How Do I Qualify for Chapter 7?
If you are thinking about filing for Chapter 7 in North Carolina. Then you may be wondering if you qualify.
Qualifying for Chapter 7 in North Carolina
The Income Requirements of Chapter 7
If you make more than the median income in North Carolina, the Means Test will examine your expenses, debt, and cost of living to determine if you can afford your current debts.
However, even if this assessment indicates that one’s earnings are not enough to pay their bills – no matter how much money they’re bringing home – as long as all other requirements for Chapter 7 bankruptcy eligibility have been satisfied then it is still possible to qualify.
A Chapter 7 is what people tend to think about when they hear the term “bankruptcy.”
Cases are relatively short, and most people are able to keep their stuff, i.e., houses and cars.
There is an income limit that prevents higher income earners from qualifying to file a Chapter 7 that is called the “means test.”
It is a test designed by Congress to try to weed out people who are able to afford to repay at least a portion of their unsecured debt. For example, in North Carolina, for a household of 4, the means test limit for the household income is $90,039 per year.
That means if a household of 4 has a yearly income of over that amount, they may not qualify for a Chapter 7.
However, there are several factors that go into the means test, and sometimes people that make more than the means test amount are still able to qualify for a Chapter 7.
We will determine that for you and analyze your options.
Being over the means test does not mean that you cannot file bankruptcy. It may just limit the Chapter that you can file.
Passing the Means Test
If you make less than North Carolina’s median income, then filing for Chapter 7 is an option likely available to you. The maximum yearly incomes for two-person households and three-person households stand at $50.7k and $55k respectively; meanwhile, four-member households are required to earn no more than $63.7k annually to be eligible.
However, earning over these thresholds does not necessarily disqualify individuals from pursuing bankruptcy through Chapter 7 – take a look at the next item – Passing the Means Test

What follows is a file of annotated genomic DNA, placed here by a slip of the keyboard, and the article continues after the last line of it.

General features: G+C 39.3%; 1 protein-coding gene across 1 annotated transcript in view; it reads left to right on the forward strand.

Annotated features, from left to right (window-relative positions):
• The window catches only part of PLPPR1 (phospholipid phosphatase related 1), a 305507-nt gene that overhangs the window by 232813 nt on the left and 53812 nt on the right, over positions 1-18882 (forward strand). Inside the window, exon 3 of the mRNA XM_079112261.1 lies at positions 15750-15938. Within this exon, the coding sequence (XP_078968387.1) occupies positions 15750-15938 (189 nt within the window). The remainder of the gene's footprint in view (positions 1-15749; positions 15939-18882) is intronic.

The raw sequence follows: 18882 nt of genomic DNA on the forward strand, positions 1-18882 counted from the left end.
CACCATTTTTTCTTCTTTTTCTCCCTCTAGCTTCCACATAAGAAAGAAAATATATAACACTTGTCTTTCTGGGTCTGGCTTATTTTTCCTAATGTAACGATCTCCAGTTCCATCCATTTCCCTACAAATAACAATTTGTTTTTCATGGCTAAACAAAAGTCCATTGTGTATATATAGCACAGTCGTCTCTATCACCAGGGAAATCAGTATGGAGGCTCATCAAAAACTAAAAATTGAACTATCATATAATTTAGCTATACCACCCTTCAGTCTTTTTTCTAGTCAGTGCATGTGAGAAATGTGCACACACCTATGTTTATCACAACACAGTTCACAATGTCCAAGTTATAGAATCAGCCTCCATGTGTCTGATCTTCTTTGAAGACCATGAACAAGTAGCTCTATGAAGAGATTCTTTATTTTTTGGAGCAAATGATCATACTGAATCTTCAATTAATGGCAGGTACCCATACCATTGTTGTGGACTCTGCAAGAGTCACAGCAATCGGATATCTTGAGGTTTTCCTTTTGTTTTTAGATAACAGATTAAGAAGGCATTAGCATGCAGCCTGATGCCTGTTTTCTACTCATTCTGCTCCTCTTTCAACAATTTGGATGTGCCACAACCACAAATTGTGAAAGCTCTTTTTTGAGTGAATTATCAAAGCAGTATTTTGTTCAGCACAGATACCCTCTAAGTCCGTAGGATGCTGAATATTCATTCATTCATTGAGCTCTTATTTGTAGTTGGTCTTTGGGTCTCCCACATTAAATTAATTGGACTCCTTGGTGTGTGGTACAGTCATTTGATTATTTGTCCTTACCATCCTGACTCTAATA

Unfortunately, if you had a Chapter 7 bankruptcy that was discharged within the past eight years, or a Chapter 13 bankruptcy that was discharged within the last six years, you will not be able to qualify for this program. However, if your debts were filed through Chapter 13 but never finalized in dischargement, then filing for chapter 7 now could provide relief from those debts. To find out more about how this might apply to your specific situation we recommend discussing it with an experienced bankruptcy attorney.
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Fraud or Abuse Allegations
If you filed a bankruptcy case in the last 180 days that was dismissed as a result of fraud, violation of court order, or request to dismiss due to creditor challenging the automatic stay, or if you haven’t completed credit counseling – then filing Chapter 7 bankruptcy may not be an option for you in North Carolina.
How Our Attorney Can Help
The experienced bankruptcy attorney at our law firm can provide you with the insight and assistance that you need to understand your rights, identify the best course of action for your unique financial situation, and determine if Chapter 7 filing is an option for you. We also offer free consultations so don’t hesitate to get in touch today.
No one should have to face financial hardship alone, and our experienced attorneys are here to make sure that you don’t have to. We understand the complexities of bankruptcy law and will do everything in our power to ensure that you get the relief you need as soon as possible. Contact us today for more information about how we can help with your Chapter 7 filing.